Click and listen. This was Steel Pulse live on John Peel’s BBC program in 1981.
If this is how the New China plays the world, it looks too much like the Old China.
We need a new strategy to deal with this kind of stupidity. Obama can start by inviting the Dalai Lama to the White House.
This is something that keeps happening with IBM’s FTP server.
I was just trying to download this report: Seizing the advantage. When and how to innovate your business model”…
I have to say, this happens all the time on the site.
What’s going on IBM? This is not exactly the best way to win friends and influence prospects.
P.S. – will let you know if I ever get to the document!
UPDATE: Not sure if this is the same document, but I found it on the UK site.
UPDATE #2: Look what I found at Booz >>
UPDATE #3: And this from EY >>
How do you encourage curiosity across a global organization?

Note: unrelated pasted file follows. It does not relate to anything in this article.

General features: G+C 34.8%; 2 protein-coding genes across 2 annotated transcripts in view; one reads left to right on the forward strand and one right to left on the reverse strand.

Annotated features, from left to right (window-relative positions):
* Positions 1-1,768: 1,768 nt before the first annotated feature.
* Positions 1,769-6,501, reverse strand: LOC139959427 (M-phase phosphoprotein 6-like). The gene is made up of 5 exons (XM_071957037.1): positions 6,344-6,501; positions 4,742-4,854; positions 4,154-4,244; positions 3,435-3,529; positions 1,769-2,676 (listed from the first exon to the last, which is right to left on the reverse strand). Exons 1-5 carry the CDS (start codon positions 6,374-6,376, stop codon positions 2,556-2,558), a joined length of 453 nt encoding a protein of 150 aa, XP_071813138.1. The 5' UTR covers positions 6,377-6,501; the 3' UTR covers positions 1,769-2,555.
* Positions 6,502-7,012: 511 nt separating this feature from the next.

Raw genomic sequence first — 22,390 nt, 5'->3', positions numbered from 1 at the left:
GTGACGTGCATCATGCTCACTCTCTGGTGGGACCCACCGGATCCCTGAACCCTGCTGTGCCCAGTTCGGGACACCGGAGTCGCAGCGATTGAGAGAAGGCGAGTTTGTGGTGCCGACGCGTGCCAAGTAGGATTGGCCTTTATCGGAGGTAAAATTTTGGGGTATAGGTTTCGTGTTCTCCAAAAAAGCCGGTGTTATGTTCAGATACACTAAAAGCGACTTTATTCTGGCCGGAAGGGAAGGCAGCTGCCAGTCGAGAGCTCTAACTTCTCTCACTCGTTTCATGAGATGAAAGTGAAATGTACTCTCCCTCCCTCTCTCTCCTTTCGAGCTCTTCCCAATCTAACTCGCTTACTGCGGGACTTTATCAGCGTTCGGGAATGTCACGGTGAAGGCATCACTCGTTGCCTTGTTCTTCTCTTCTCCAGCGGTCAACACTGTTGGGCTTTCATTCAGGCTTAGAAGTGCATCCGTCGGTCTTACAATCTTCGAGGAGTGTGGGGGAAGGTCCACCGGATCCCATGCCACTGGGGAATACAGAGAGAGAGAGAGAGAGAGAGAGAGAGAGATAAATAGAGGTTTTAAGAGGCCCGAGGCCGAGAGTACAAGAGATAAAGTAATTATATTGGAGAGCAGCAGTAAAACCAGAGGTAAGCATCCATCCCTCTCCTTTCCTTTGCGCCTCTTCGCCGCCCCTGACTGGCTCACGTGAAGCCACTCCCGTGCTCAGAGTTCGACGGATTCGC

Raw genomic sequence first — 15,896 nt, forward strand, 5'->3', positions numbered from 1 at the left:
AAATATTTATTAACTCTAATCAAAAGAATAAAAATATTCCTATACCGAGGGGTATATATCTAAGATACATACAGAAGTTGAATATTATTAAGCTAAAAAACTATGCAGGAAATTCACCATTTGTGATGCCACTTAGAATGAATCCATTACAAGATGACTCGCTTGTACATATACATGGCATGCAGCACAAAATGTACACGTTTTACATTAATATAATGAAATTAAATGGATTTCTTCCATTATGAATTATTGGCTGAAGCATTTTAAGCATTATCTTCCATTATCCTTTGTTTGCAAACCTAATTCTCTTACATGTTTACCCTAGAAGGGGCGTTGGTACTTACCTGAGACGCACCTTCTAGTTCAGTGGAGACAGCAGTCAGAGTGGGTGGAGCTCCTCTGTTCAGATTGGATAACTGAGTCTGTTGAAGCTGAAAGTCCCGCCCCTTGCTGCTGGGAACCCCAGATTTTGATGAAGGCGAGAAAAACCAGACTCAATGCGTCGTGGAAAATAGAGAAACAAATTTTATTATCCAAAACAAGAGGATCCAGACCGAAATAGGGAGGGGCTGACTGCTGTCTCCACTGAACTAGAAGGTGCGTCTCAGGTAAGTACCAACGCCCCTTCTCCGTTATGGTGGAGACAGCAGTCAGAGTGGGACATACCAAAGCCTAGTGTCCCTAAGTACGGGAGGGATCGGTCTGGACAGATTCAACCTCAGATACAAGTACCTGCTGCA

“Many consultants out there would rather just give answers and are even afraid to ask questions. We deliberately hire people who aren’t like that, even early in their careers, and senior consultants coach them on how to be inquisitive. Sometimes that means asking a client’s managers very difficult questions, really pushing them hard to reveal or do things they’re not comfortable with–getting a CEO to explain lagging sales, for example, or to acknowledge why a competitor’s pulling ahead. Other times that means encouraging constructive dissent–deliberately engaging with people who disagree with you and being willing to probe them on their point of view. That can be tricky, but persistent questioning usually produces the best solutions.”
– Orit Gadiesh in an interview HBR, Sept. 2009
Remember when she debuted? Too bad her purple reign is over…